Most mechanical breakdown insurance policies also cover costs associated with breakdowns, such as towing and rental car coverage. What's more, they may come with added benefits, including 24-hour roadside assistance and lock-out service.
Consider these six factors before buying a mechanical repair plan:
- Deductible (i.e. out-of-pocket cost before coverage begins – typically $250)
- Maximum coverage limits
- Vehicle mileage limits
- Limitations on which repair facility you can use
- Any exclusions
- Whether the plan duplicates services you already have through a car warranty or roadside assistance plan
Mechanical breakdown insurance cost
On a new or nearly new car, mechanical breakdown coverage through your car insurance company might cost as little as $40 to $50 a year. The older the car and the higher the mileage, the costlier the breakdown policy--especially when the car is no longer backed by the factory warranty.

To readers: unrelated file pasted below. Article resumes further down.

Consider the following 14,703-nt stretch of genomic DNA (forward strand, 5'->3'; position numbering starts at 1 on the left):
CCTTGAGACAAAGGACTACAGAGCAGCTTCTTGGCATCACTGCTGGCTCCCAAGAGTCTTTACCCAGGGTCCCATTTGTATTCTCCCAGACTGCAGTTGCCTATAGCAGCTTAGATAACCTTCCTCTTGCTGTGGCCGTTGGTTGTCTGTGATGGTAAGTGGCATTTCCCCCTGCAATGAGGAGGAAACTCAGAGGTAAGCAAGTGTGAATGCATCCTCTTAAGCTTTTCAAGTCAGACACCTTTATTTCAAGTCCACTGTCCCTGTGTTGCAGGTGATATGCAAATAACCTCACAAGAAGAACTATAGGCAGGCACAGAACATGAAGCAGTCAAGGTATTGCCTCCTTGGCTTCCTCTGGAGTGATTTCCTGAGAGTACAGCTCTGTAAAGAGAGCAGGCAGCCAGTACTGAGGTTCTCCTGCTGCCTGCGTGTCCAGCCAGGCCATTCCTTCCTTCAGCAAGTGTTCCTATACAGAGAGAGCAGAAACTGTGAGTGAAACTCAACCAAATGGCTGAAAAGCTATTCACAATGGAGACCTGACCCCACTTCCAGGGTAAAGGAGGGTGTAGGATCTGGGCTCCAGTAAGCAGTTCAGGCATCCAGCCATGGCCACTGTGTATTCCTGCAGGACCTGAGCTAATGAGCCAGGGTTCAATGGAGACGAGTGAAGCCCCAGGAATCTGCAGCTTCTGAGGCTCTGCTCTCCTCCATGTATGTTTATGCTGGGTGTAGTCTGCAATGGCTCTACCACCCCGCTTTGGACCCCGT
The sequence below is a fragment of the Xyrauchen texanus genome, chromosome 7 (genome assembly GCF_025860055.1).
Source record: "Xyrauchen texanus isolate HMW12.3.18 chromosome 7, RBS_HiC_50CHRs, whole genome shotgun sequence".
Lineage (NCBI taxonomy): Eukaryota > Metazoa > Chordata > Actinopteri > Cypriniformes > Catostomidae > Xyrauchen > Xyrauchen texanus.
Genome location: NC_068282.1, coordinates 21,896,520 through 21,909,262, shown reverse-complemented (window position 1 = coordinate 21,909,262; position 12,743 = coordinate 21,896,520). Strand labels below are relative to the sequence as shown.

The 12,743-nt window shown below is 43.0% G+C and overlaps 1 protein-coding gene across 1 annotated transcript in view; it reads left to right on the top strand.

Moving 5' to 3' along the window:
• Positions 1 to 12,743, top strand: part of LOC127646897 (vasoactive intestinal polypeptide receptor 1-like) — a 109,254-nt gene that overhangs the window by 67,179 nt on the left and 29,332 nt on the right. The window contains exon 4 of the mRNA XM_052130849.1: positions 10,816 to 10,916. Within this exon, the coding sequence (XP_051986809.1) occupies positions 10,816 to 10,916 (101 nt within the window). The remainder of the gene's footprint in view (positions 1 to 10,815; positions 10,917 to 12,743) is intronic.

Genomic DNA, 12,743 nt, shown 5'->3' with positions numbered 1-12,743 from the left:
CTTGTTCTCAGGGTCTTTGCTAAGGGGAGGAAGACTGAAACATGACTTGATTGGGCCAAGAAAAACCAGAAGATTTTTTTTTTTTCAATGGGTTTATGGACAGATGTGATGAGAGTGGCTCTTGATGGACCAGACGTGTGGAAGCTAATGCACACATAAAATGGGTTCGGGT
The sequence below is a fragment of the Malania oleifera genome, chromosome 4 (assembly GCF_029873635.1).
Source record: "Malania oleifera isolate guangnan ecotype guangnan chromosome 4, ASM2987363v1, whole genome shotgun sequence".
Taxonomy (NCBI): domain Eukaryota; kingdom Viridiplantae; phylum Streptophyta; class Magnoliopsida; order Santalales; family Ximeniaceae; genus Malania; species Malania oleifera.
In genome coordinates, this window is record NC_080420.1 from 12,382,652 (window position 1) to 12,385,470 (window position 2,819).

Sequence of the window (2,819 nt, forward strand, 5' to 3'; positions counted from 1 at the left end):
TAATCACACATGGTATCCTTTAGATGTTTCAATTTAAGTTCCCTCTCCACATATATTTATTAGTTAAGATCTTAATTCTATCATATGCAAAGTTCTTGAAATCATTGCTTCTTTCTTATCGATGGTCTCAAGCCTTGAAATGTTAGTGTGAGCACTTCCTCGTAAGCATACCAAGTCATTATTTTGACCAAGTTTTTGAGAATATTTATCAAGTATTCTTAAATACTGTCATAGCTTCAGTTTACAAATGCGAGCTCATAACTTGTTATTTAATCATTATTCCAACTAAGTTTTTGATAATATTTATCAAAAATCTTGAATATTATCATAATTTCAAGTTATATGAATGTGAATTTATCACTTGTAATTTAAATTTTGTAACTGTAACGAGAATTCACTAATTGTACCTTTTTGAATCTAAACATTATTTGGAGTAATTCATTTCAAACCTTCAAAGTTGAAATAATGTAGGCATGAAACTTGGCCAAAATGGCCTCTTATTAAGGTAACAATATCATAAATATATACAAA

“Mechanical breakdown coverage costs around the same as a decent roadside assistance plan, and in most cases covers the same items,” says Penny Gusner, Insurance.com’s consumer analyst.
But most of these plans won't do much for a buyer until the factory warranty expires, and even then there's a deductible or co-pay.
Insurers vary greatly in their terms for breakdown coverage. Geico, for example, offers mechanical breakdown coverage only for cars less than a year old with less than 15,000 miles. Other carriers may write coverage on cars, new or preowned, as old as seven or eight years, with as many as 100,000 miles.
David Scott, vice president of Mercury Insurance’s mechanical breakdown division in Oklahoma City, says the insurance cost is based on your type of vehicle, the contract's length and number of miles covered, and the level of protection you choose. It can run anywhere from hundreds of dollars to thousands.